The finding that recall + dual WM taxing reduced memory image vividness and emotionality, compared to RO, is in line with a large body of experiments [see Ref. (8), for an overview]. More specifically, this study replicated the findings of Maxfield et al. [Ref. (7); experiment 2], who also found that fast EM (1.25 Hz) yielded stronger reductions in memory image vividness and emotional intensity than slow EM (1.0 Hz) and no EM. They contributed this difference in effects to presumed variation in WM taxation, but did not experimentally assess the WM taxation of both EM tasks. We extended their design and used RT methods to select two speeds of EM that significantly differed in WM taxation (study 1). We found the same superiority effects of fast EM compared to slow EM on image vividness and emotional intensity. Furthermore, we measured the difficulty of retrieving the memory image before and after the intervention and found that the higher the WM taxation, the more difficult it was to retrieve the memory image after intervention. Together these studies provide strong evidence for the WM theory in explaining the effectiveness of dual-task manipulation on memory modification. Low WM taxation produced memory effects in the same direction as high WM taxation; however, only high WM taxation was effective enough to produce memory effects that differed significantly from a control condition after a short intervention (6 × 24 s).
The superiority of the 1.25 Hz condition over the 1.0 Hz condition in the study of Maxfield et al. (7) suggests a linear relationship: higher WM taxing results in larger memory effects than lower WM taxing. However, according to the inverted U-curve hypothesis (6), strongest effects are found when competition between memory recall and the dual-task use approximately the same amount of WM resources. Too little taxation of the dual task will leave too many resources available for vivid memory recall and its accompanying emotions, while too much taxation of the dual task prevents the memory from being recalled. In a recent study, an inverted U-curve pattern was observed for emotionality, but not for vividness (13). In the current study, we examined whether the EM intervention would be more effective if the load of the dual task is matched with the load of the memory. We hypothesized that highly vivid memory images would benefit more from fast EM than from slow EM, and less vivid memory images would benefit more from slow EM than from fast EM. Contrary to these hypotheses, there were no interactions between image vividness and dual task WM taxation. Several explanations will be discussed.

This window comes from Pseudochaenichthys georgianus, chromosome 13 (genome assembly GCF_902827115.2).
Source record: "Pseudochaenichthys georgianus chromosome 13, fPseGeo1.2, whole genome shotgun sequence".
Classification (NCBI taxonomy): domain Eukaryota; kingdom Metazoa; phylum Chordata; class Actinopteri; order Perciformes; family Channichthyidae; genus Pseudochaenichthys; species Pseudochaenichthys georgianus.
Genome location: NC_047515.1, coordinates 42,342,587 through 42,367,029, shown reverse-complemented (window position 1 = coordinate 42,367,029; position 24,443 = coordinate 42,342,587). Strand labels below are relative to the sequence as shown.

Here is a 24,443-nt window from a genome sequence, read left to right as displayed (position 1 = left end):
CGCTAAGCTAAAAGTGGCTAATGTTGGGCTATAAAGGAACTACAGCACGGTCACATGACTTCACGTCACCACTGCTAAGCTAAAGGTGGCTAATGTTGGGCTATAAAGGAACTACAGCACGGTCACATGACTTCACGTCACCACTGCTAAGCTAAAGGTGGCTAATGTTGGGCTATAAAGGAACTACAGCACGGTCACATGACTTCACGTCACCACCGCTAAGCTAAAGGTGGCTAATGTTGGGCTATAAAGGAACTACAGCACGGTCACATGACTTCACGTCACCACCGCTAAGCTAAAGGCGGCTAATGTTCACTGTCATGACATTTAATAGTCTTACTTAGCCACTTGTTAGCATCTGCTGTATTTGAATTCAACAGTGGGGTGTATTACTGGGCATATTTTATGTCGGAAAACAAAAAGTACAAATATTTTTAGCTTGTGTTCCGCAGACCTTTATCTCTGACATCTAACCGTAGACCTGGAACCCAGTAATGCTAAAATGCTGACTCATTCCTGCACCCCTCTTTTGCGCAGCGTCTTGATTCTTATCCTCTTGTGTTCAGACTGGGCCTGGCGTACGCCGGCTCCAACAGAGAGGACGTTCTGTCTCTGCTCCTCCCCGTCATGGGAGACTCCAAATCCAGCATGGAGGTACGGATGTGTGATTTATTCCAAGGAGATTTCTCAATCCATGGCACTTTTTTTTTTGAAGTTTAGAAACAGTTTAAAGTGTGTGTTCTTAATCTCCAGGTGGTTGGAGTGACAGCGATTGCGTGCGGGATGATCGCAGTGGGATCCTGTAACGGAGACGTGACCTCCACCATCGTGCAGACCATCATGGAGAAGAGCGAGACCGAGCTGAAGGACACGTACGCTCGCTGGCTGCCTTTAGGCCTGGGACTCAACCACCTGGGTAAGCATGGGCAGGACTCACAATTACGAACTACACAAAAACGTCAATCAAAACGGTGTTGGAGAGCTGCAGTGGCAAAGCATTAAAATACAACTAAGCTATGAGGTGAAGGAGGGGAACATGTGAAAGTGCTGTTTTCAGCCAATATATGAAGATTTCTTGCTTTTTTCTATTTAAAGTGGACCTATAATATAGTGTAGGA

First, it could be argued that slow EM were not sufficiently demanding and did not trigger the hypothetical threshold of the inverted U-curve. However, results of study 1 showed that slow EM tax WM more than no EM. Furthermore, EM with a speed of 0.8 Hz had comparable WM taxation as EM with a speed of 1.0 Hz. Because of these results, and because many laboratory studies have found memory effects with 1.0 Hz, which can be considered the “standard speed” (4), the argument that slow EM were not taxing enough seems not plausible. The fact that in study 2 slow EM was attended by effects on memory that were in the same direction as fast EM could indicate a dosage effect: the more cognitive demanding a dual task, the larger the memory effects. It could be hypothesized that an extended duration (e.g., more sets of recall + EM) would lead to a difference between slow EM and RO. For example, Leer et al. (21) found that eight sets of recall with EM, compared to RO, caused a decrease in emotionality at a 24 h follow-up test, while four sets did not.
There may be a second explanation for the absence of an interaction effect between dual task load condition and image vividness. Possibly, image vividness does not influence the amount of WM load. In the present study, WM load of the memory image itself was not measured. However, the relation between WM and vividness of imagery was examined in series of experiments with dual task manipulations by Baddeley and Andrade (16). It was concluded that vividness of imagery reflects the richness of representation in WM. Moreover, more recent evidence indicates that emotional memories tax WM to a greater extent than neutral memories [Ref. (22); see Discussion]. Based on these previous studies, it seems justified to presume that image vividness affects the degree of WM taxation. In order to fully clarify this issue, it would be interesting to have participants recall images with a wide variation of vividness while performing a simple RT task. This would enable us to measure the cognitive demanding qualities of the memory image.